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Message boards :
Sierpinski/Riesel Base 5 Problem :
400K FFT gets less credit than 384K FFT
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axnVolunteer developer Send message
Joined: 29 Dec 07 Posts: 285 ID: 16874 Credit: 28,027,106 RAC: 0

See this work unit: http://www.primegrid.com/workunit.php?wuid=385715431
It uses a 400K FFT, has a slightly higher runtime compared to 384K FFT (as expected), but gets about 7% less credit.  


See this work unit: http://www.primegrid.com/workunit.php?wuid=385715431
It uses a 400K FFT, has a slightly higher runtime compared to 384K FFT (as expected), but gets about 7% less credit.
What number are you comparing it against? Make sure you're not comparing Riesel to Sierpinski numbers as they have different speeds with the same FFT size.
That being said, the benchmark speeds don't always follows a linear progression. In other words, when you adjust for the size of the number being tested, larger FFT sizes aren't always slower than smaller FFT sizes. There's certainly a general trend that the calculations slow down as the FFT gets slower as it gets larger, but that's not true for every FFT size. Furthermore, different computers process different numbers at different speeds (and, in fact, sometimes use different FFT sizes) so the benchmarks that completely flatten the credit curve on one machine will certainly have some fluctuations on other machines.
That's what you're seeing. On that computer, those particular numbers are processed comparatively faster than they were on the machine that ran the benchmarks, so you're seeing it as being "creditpoor" on the 400K FFTs (or at least some of them), and credit rich on the 384K FFTs. That won't be true on all computers.
Unfortunately, there's not much we can do about it. It's not possible to make a system that has perfectly linear credit to time ratios for all numbers on all computers. This is the best we can do, and it's certainly much better than anything we've ever had before.
(That last part might not be entirely true. I've been wondering whether it's necessary to treat zeropadded and allcomplex FFTs differently. Right now, they're both lumped together and if there's a significant difference in speed that will cause some irregularities.)
EDIT: At least for the Riesel SR5's, the variation in FFT speed on the benchmark machine can't be explained by a difference between zeropadded and allcomplex FFTs since all of the benchmarks were zeropadded. On the Sierpinski side, we did use both types, but the pattern (400 being slower than both 384 and 448) is very similar to the speeds on the Riesel side.
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My lucky number is 75898^{524288}+1  

axnVolunteer developer Send message
Joined: 29 Dec 07 Posts: 285 ID: 16874 Credit: 28,027,106 RAC: 0

You can compare it against this workunit, for example: http://www.primegrid.com/workunit.php?wuid=385995908
That is another Riesel. Sameish number of bits, with the difference being the FFT size (host id 422300 is mine, so I'm comparing against that). I cannot believe that _any_ machine would've benchmarked 400K as 7% faster than 384K. You need to recheck you benchmarks.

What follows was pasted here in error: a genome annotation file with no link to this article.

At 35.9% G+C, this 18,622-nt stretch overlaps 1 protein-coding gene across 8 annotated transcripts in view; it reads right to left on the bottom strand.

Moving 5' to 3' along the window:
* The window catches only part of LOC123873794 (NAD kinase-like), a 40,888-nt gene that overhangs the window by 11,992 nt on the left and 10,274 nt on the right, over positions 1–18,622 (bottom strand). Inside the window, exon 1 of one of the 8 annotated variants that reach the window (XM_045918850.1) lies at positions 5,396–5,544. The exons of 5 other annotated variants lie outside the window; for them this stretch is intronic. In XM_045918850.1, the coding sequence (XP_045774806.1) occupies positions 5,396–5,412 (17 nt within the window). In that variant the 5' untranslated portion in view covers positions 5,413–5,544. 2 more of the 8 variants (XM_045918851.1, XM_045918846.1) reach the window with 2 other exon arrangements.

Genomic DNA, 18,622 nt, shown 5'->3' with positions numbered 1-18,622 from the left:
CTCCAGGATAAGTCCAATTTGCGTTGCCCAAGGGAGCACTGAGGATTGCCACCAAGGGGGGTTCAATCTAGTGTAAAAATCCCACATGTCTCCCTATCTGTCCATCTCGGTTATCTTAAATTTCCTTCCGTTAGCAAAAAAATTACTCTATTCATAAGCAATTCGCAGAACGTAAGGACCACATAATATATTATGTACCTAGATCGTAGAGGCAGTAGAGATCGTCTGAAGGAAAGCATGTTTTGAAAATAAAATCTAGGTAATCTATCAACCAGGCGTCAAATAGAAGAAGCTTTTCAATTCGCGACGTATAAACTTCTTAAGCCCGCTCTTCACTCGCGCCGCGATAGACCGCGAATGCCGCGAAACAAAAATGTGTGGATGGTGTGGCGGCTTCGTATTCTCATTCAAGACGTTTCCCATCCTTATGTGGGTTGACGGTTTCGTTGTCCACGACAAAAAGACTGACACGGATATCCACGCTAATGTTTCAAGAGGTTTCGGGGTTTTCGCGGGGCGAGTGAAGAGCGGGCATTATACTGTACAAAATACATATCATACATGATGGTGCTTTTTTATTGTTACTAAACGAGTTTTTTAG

You can compare it against this workunit, for example: http://www.primegrid.com/workunit.php?wuid=385995908
That is another Riesel. Sameish number of bits, with the difference being the FFT size (host id 422300 is mine, so I'm comparing against that). I cannot believe that _any_ machine would've benchmarked 400K as 7% faster than 384K. You need to recheck you benchmarks.
Reality doesn't require belief. :)
All the newer benchmarks (which includes the SR5s) are done under reproducible conditions and all are at least doublechecked.
EDIT:
The test conditions for the benchmark, if you're interested, are:
Intel Core i5 4670K CPU
1600 MHz dual channel DDR3 memory
Windows 7 professional 64 bit running in safe mode
All fans running at higher than normal speed to minimize thermal effects on speed
1 core running LLR 3.8.9 and the other cores idle
Test runs against known benchmarks are first run to verify the system is performing as expected. LLR iteration times on the second set of numbers (at 20000 iterations) are used for all timings. The current speed must match the known benchmark by no more than 0.001 ms (the minimum that LLR reports.)
All benchmarks are run at least twice, and the reference benchmark is also run after the other tests are completed to insure nothing changed while the tests are running.
If you think I can improve upon that test regimen I am open to suggestions.
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My lucky number is 75898^{524288}+1  

axnVolunteer developer Send message
Joined: 29 Dec 07 Posts: 285 ID: 16874 Credit: 28,027,106 RAC: 0

Can you post the results of the benchmark? I would like to doublecheck against other hardware.
1 core running LLR 3.8.9 and the other cores idle
This is probably not real word applicable. You should test it with all cores firing (to accurately model cache/bandwidth/turbo boost effects). Nonetheless, I'm surprised that 400K is faster than 384K, even under this condition!